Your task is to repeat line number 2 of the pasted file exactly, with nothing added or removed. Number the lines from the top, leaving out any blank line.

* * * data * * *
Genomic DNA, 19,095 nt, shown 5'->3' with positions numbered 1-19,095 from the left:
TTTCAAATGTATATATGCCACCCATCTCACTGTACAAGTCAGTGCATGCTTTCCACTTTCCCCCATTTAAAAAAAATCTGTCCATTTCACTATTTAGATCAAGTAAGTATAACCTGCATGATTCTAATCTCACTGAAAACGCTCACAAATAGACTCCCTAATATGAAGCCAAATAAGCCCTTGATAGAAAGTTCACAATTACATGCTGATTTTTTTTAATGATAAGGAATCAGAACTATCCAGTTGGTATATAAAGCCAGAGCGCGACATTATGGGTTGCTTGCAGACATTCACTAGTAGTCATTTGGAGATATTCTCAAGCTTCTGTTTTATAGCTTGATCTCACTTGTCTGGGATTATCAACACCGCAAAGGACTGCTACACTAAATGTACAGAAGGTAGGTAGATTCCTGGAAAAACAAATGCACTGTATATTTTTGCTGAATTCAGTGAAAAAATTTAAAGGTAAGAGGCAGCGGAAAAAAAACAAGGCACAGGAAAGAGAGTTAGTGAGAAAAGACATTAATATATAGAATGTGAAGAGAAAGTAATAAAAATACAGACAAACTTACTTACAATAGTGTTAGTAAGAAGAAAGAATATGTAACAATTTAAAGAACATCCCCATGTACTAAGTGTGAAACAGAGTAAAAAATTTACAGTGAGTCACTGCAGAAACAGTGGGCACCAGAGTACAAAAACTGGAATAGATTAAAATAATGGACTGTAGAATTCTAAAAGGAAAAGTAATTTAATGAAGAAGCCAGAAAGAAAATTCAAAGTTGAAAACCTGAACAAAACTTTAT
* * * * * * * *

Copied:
TTTCAAATGTATATATGCCACCCATCTCACTGTACAAGTCAGTGCATGCTTTCCACTTTCCCCCATTTAAAAAAAATCTGTCCATTTCACTATTTAGATCAAGTAAGTATAACCTGCATGATTCTAATCTCACTGAAAACGCTCACAAATAGACTCCCTAATATGAAGCCAAATAAGCCCTTGATAGAAAGTTCACAATTACATGCTGATTTTTTTTAATGATAAGGAATCAGAACTATCCAGTTGGTATATAAAGCCAGAGCGCGACATTATGGGTTGCTTGCAGACATTCACTAGTAGTCATTTGGAGATATTCTCAAGCTTCTGTTTTATAGCTTGATCTCACTTGTCTGGGATTATCAACACCGCAAAGGACTGCTACACTAAATGTACAGAAGGTAGGTAGATTCCTGGAAAAACAAATGCACTGTATATTTTTGCTGAATTCAGTGAAAAAATTTAAAGGTAAGAGGCAGCGGAAAAAAAACAAGGCACAGGAAAGAGAGTTAGTGAGAAAAGACATTAATATATAGAATGTGAAGAGAAAGTAATAAAAATACAGACAAACTTACTTACAATAGTGTTAGTAAGAAGAAAGAATATGTAACAATTTAAAGAACATCCCCATGTACTAAGTGTGAAACAGAGTAAAAAATTTACAGTGAGTCACTGCAGAAACAGTGGGCACCAGAGTACAAAAACTGGAATAGATTAAAATAATGGACTGTAGAATTCTAAAAGGAAAAGTAATTTAATGAAGAAGCCAGAAAGAAAATTCAAAGTTGAAAACCTGAACAAAACTTTAT